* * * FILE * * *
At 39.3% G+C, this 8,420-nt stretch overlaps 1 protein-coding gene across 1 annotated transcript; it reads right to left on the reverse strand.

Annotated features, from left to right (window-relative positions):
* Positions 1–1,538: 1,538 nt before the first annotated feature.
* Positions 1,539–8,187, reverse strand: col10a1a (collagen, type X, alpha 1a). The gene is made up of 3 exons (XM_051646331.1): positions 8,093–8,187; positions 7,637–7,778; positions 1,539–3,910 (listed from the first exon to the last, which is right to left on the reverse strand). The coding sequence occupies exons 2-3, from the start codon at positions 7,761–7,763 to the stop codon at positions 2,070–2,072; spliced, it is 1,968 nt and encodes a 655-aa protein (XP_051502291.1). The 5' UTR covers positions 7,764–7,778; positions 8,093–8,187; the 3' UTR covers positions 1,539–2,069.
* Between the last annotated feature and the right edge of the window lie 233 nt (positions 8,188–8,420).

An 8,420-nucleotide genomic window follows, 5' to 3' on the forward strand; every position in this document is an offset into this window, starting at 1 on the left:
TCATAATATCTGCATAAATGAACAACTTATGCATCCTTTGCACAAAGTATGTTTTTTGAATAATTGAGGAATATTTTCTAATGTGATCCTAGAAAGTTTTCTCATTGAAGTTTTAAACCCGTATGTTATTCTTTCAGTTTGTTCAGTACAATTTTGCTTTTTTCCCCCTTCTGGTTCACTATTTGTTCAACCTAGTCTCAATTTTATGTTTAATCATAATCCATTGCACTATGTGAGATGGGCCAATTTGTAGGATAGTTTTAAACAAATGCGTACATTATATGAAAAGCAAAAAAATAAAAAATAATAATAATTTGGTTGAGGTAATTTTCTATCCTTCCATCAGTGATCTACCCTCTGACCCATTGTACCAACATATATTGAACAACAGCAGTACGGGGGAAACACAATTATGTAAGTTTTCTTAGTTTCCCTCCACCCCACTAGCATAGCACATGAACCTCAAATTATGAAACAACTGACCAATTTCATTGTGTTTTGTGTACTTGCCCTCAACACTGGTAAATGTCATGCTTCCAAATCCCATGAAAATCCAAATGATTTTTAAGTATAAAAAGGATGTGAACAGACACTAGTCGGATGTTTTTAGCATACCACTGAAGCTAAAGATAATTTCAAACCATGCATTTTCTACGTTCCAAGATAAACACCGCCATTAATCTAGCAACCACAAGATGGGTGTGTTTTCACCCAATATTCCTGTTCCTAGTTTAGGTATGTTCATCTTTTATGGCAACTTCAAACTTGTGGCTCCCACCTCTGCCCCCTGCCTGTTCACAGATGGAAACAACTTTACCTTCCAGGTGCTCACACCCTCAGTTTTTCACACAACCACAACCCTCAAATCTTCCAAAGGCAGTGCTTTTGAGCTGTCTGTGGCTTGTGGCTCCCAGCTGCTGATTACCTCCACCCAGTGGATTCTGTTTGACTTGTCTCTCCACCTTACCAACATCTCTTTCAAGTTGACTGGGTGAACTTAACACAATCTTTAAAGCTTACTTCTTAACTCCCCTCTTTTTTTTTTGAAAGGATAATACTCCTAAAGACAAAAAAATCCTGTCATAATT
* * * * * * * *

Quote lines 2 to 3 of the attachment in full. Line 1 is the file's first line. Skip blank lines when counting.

Annotated features, from left to right (window-relative positions):
* Positions 1–1,538: 1,538 nt before the first annotated feature.